In the summer of 1975, a young climber named David Breashears set his sights on a beautiful, unclimbed sheet of rock rising from the ground on a cliff south of Boulder, Colorado. For years, no rock climber had given serious thought to climbing this section. "Someday that wall will be climbed, but not in this generation," said many a climber looking at the smooth sheet. The challenge lay not in the apparent difficulty of the climbing, but in the absence of natural protection. Breashears saw no cracks where he might slot wired climbing nuts, and he was climbing in an era before it became acceptable to drill expansion bolts directly into the rock for protection. (Wired nuts are small pieces of metal with a cable connector to which you can attach the rope. The nuts can be slotted into tapering sections of cracks, where they wedge tight and might hold a leader fall.) The wall rose dead vertical for about five stories, with little pebbles and sharp edges, then the angle kicked back to 85 degrees with holds that looked larger. To Breashears, it looked like the lower sections posed the main problem—where falling would only mean injury, not death.

Breashears headed up the route, trailing a rope and carrying a small selection of wired nuts that he hoped to slot into one of the upper pockets after the hard climbing. At the fifty foot mark, with the angle easing off just a bit, he had a horrifying realization: the climbing above would be more difficult than the opening moves, and there were still no places to slot nuts. The rock became water polished from thousands of years of runoff from above, and the sloping hand holds had no sharp edges to grip.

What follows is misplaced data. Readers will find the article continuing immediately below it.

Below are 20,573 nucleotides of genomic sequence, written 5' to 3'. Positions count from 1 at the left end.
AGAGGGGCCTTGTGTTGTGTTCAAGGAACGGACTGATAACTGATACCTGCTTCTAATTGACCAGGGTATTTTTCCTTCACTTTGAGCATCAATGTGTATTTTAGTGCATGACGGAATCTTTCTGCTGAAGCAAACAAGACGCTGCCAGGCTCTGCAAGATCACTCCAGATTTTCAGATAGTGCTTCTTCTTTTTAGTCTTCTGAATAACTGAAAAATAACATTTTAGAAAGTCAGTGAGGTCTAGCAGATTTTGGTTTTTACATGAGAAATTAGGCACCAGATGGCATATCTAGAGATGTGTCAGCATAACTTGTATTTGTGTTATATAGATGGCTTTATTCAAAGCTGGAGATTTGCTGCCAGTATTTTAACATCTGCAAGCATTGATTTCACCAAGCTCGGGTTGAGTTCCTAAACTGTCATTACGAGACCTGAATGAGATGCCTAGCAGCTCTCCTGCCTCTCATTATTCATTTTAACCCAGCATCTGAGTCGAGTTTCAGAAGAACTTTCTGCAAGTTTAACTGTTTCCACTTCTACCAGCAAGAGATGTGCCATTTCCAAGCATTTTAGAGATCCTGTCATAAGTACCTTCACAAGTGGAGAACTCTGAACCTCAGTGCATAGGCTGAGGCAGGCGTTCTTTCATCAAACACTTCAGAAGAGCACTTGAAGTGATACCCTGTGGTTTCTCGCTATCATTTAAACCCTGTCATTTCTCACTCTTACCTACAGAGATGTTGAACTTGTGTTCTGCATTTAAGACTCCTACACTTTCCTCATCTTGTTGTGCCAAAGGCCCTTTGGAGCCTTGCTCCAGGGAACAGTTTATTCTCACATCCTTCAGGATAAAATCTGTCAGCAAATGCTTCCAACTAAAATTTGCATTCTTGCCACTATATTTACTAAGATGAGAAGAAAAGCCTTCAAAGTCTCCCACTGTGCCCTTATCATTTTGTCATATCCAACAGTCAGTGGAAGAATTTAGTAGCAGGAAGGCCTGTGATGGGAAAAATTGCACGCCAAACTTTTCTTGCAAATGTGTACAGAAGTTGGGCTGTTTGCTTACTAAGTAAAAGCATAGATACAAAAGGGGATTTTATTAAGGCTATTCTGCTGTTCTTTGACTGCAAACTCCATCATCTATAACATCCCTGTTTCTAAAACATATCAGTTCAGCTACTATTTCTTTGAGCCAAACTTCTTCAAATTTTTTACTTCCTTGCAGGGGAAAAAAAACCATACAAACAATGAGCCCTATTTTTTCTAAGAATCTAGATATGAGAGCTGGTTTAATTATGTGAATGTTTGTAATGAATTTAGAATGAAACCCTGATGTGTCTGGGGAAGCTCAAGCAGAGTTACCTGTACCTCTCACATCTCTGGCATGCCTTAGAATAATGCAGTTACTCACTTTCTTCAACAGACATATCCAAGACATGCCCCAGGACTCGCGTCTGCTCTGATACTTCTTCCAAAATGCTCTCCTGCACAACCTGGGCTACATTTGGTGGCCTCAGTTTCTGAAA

The rope dropped away from his waist harness to the ground in one arcing loop, clipped through . . . absolutely nothing. No gear, no placements of any type. If he fell, he would plummet sixty feet straight down on to the jumble of sofa sized boulders strewn at the base. At 32 feet per second squared, he would slam into the boulder field at nearly fifty miles per hour at a force of 20gs. Ka-Smack! One dead climber.

Was this a risky situation?

Well, it depends on what you mean by risk.

For David Breashears, it was not a risky situation. Sure, the consequences of a fall were severe, but the probabilities of a fall were close to zero. David was such a gifted climber at his prime, that—to him—the route formed a puzzle to solve, but not a particularly difficult one. It would be like handing a world-class crossword puzzle expert the Wednesday New York Times crossword puzzle (a challenging puzzle, but well within her capabilities) with the instructions: if you don't get the puzzle right, we're going to drop you off a sixty foot cliff to your death. The consequences of failure are extreme, but the probabilities of failure are low.

Of course, if the puzzle-solver allowed the consequences of failure to rattle her into a series of panicky decisions, she might slip up and be thrown off the cliff to her death. And if Breashears had allowed the sixty foot ground fall potential to infect his brain, he might have died. But he didn't. He was able to separate the probabilities of falling from the consequences of falling, and he climbed with focused precision to the top, establishing a new route aptly named Perilous Journey. Since that date in 1975, fewer than a dozen climbers have ascended the route on lead. Not because it is particularly difficult (it is 5.11 on a 5.14 scale), but because of the severe consequences in the event you happen to fall off.

To date, no one has died on Perilous Journey. The people who choose to climb it are those for whom the odds of falling are close to zero, yet who understand that it doesn't matter how easy or hard the climbing, how high or low the probabilities of falling, if you fall hundreds or thousands of feet, the consequences are severe. They go at Perilous Journey with a mindfulness that respects not just the climb, but the potential fall. They don't let the potential death fall rattle them, but equally, don't climb with a cavalier attitude.